What NOT to miss in Hunder?

Author : Jigmet Y.K
Date : 11 Jan 2022

These beautiful dunes of the sand are believed to have originated from a flood caused back in the 1920's, known among locals as the Khumdan Floods. These dunes keep on shifting at the whim of the staggering wind storms that rise almost every evenings. The locals in the region rear and breed a very unique species of a camel known to the world as the Bactrian camel. These camels have double hump as compared to the usual camels with a single hump. Bactrian camels are also known as the Mongolian camel, native to the steppes of the Central Asia. They appeared in Ladakh for the first time with the travellers travelling from Central Asia during the flourishing times of the Silk Route. And since then, they have been born and bred in Ladakh. With closure of the ancient routes and the borders, these camels of Hunder are the last of their survival history. In present times, the locals own them for two reasons; they can feed on the thorny bushes of seabuckthorn and they are source of income during the summers as they serve as ride for the tourists visiting the valley. 

Hunder has one of the most exquisite royal residence "Hunder Zimskhang", known to a very few people about its existence and its importance. Nubra is considered to be warmer than Leh during the winters and hence the royals would usually shift to their winter capitals during the winters. After the demise of the king Jamyang Namgyal in 1616 A.D, his widow queen rGyal Khatoon (a famous muslim princess known for introducing a peaceful and secular Ladakh) resided in this very royal abode. She took her last breaths within the same walls of Hunder Zimskhang and finally she was buried there itself. It is believed that the floods of 1920's "Khumdan Floods", also washed away her tomb, forever to be lost in times and space. The ground level of this building was also flooded and what we can witness today is the remaining upper storeys. If you ever gain the opportunity to visit Hunder then do not just stuck by the dunes and its beauty, do pay a visit to this magnificent abode of the royals. The building itself echoes of the good old days and its wooden designs and its carvings are all influenced from the Central Asia. The small prayer chamber inside this building also consist of one of the oldest Buddhist Scripture, written with golden ink believed to have been imported from Tibet by the royals. It is rare that this will be displayed to the tourists though.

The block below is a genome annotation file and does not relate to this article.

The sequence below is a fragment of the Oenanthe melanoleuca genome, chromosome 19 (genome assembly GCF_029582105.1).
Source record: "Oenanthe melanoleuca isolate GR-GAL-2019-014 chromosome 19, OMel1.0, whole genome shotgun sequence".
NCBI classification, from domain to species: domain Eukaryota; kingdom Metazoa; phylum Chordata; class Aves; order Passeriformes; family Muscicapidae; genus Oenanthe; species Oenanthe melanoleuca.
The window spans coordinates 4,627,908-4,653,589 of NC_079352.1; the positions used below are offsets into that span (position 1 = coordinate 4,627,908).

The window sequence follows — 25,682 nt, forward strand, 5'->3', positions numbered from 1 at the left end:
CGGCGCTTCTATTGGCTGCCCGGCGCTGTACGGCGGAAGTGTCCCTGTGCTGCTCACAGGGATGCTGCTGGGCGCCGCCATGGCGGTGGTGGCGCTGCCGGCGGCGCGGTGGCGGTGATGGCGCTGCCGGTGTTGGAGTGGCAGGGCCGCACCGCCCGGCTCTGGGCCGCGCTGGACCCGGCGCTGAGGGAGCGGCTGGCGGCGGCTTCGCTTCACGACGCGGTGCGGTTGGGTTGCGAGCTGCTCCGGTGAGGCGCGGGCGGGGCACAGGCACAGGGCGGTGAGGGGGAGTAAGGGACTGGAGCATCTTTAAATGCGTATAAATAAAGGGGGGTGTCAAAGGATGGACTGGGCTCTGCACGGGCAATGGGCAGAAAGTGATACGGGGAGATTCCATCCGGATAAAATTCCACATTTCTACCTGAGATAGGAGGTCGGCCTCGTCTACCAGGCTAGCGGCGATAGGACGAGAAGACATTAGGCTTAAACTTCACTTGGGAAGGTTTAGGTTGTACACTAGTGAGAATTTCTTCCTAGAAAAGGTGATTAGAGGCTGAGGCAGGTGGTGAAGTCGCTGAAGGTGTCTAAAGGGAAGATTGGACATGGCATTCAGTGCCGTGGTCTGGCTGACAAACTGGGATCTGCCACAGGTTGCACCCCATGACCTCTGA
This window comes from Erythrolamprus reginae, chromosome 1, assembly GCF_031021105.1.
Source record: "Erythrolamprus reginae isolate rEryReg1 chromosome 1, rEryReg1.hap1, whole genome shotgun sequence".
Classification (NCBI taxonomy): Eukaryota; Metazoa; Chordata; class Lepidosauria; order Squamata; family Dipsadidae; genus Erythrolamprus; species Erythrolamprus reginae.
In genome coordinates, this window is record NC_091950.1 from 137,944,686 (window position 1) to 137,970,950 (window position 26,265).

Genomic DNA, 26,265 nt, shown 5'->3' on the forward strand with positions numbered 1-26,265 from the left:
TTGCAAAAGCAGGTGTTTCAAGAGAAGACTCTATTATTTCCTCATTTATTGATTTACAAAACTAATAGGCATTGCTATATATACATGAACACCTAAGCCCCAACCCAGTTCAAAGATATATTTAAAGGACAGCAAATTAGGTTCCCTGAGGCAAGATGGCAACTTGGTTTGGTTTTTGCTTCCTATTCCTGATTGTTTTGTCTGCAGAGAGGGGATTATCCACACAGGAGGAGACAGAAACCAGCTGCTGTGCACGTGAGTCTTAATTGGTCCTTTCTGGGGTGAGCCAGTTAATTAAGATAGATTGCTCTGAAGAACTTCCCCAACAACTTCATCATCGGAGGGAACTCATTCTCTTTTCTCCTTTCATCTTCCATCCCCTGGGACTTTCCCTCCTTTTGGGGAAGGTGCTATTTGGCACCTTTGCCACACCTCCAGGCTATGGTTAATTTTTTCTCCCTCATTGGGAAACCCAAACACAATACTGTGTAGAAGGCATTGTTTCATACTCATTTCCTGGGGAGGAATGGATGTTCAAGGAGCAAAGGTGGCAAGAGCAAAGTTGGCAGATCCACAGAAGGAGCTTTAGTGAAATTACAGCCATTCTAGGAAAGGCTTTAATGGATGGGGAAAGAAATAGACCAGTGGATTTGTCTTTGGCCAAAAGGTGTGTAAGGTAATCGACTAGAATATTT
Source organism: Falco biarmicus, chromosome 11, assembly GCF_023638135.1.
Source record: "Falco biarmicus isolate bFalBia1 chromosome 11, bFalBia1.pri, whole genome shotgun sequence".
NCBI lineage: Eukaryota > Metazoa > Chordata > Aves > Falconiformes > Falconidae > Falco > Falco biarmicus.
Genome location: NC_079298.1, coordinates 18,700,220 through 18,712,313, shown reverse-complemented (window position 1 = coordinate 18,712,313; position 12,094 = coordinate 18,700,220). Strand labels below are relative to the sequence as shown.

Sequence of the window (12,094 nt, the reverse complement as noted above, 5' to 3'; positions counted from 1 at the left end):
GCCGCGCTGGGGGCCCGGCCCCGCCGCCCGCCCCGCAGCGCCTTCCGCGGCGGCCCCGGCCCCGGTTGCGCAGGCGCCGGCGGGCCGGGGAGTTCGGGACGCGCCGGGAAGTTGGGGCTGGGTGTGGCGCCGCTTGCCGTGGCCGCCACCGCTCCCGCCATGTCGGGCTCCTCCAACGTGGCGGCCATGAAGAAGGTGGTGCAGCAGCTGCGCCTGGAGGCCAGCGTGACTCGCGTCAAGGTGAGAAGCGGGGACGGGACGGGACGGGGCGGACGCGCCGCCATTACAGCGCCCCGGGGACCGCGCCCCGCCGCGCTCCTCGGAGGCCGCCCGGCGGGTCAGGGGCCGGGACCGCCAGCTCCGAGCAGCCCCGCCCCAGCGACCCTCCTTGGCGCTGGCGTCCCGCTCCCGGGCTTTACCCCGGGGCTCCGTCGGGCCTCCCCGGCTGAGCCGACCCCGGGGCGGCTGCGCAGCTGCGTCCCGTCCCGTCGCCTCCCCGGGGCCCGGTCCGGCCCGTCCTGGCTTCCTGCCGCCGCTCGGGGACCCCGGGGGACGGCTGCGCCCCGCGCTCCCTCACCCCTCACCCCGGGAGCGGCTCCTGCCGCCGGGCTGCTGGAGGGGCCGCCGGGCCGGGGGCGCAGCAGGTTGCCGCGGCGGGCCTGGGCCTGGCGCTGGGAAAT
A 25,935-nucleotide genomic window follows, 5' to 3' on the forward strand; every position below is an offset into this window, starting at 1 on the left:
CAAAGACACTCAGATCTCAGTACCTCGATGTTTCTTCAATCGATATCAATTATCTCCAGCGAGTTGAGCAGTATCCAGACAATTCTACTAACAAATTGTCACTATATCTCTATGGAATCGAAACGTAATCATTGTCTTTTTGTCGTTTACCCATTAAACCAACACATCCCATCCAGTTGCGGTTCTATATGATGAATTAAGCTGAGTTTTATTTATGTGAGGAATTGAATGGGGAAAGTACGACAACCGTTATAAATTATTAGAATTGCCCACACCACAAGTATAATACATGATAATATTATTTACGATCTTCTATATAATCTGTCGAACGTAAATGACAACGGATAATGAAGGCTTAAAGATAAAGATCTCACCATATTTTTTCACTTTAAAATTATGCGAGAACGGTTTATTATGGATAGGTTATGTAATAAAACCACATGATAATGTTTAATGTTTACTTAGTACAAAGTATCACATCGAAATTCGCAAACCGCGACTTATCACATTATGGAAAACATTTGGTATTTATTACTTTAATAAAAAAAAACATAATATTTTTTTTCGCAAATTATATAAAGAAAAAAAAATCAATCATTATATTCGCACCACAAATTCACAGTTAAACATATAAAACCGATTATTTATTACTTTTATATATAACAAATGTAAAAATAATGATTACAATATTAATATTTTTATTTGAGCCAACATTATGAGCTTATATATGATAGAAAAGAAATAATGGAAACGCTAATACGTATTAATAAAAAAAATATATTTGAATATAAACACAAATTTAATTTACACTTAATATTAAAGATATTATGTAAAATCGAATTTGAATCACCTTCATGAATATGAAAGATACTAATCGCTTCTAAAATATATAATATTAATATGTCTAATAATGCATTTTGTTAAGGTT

Deskit is the present capital of the Nubra valley and it lies 30 km away from Hunder. Deskit has the main Government offices and Health Care stations of the valley. Among the tourists, it is famous for its monastery the Deskit Gonpa which was founded by Changzem Tserab Zangpo in the 14th century. He was a devout disciple of the great Tsong Khapa, the founder of the Yellow Sect or Gelugpa school of thought. Long back in the history, this area was affected with a spread of leprosy epidemic. Leprosy in local dialect is called "dZe" and so, the region came to be known as dZeskit, a combination of two words; dZe- leprosy, skit-hppiness. The epidemic was very harsh and it almost brought the population at the brink of extinction. There was a a very holy statue of the Tsongkhapa in the monastery which started to melt away at its nose as if it'd been infected by the leprosy. The epidemic came to an end after the episode of this melting statue and since then, the locals came to believe that the statue took the disease on itself and saved the lives of the remaining people. Once again the valley flourished and the epidemic became history so, the locals renamed their village as De-skit which is again a combination of two words; De- prefix of the word Dewa which means peace and skit means happiness. One can witness the same statue even today, placed under the same roof of the Deskit Monastery. Therefore, do not miss on this monastery.

Indeed, Nubra is a valley filled with mysterious folk tales and historical tales. 

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